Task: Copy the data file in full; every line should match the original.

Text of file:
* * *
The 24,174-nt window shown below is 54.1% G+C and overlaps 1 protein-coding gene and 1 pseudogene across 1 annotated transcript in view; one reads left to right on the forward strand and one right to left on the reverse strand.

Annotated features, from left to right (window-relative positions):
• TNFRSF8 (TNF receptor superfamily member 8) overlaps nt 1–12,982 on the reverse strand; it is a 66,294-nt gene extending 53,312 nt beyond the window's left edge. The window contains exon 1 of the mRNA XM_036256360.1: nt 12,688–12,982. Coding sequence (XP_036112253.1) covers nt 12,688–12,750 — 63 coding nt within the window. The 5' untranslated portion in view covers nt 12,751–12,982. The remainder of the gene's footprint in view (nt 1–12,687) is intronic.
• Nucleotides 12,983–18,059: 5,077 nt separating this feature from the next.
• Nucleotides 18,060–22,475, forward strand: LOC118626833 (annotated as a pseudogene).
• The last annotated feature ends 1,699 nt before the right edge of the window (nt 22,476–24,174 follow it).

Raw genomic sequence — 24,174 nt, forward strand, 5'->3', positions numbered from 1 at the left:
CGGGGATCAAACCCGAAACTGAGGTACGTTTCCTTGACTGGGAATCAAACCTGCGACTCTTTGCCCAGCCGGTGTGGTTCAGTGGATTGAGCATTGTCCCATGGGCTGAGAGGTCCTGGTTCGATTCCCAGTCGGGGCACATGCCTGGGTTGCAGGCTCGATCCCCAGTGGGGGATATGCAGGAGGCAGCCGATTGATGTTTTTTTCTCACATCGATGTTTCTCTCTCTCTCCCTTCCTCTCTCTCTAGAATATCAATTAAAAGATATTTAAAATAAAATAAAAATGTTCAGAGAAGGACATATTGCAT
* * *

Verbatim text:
The 24,174-nt window shown below is 54.1% G+C and overlaps 1 protein-coding gene and 1 pseudogene across 1 annotated transcript in view; one reads left to right on the forward strand and one right to left on the reverse strand.

Annotated features, from left to right (window-relative positions):
• TNFRSF8 (TNF receptor superfamily member 8) overlaps nt 1–12,982 on the reverse strand; it is a 66,294-nt gene extending 53,312 nt beyond the window's left edge. The window contains exon 1 of the mRNA XM_036256360.1: nt 12,688–12,982. Coding sequence (XP_036112253.1) covers nt 12,688–12,750 — 63 coding nt within the window. The 5' untranslated portion in view covers nt 12,751–12,982. The remainder of the gene's footprint in view (nt 1–12,687) is intronic.
• Nucleotides 12,983–18,059: 5,077 nt separating this feature from the next.
• Nucleotides 18,060–22,475, forward strand: LOC118626833 (annotated as a pseudogene).
• The last annotated feature ends 1,699 nt before the right edge of the window (nt 22,476–24,174 follow it).

Raw genomic sequence — 24,174 nt, forward strand, 5'->3', positions numbered from 1 at the left:
CGGGGATCAAACCCGAAACTGAGGTACGTTTCCTTGACTGGGAATCAAACCTGCGACTCTTTGCCCAGCCGGTGTGGTTCAGTGGATTGAGCATTGTCCCATGGGCTGAGAGGTCCTGGTTCGATTCCCAGTCGGGGCACATGCCTGGGTTGCAGGCTCGATCCCCAGTGGGGGATATGCAGGAGGCAGCCGATTGATGTTTTTTTCTCACATCGATGTTTCTCTCTCTCTCCCTTCCTCTCTCTCTAGAATATCAATTAAAAGATATTTAAAATAAAATAAAAATGTTCAGAGAAGGACATATTGCAT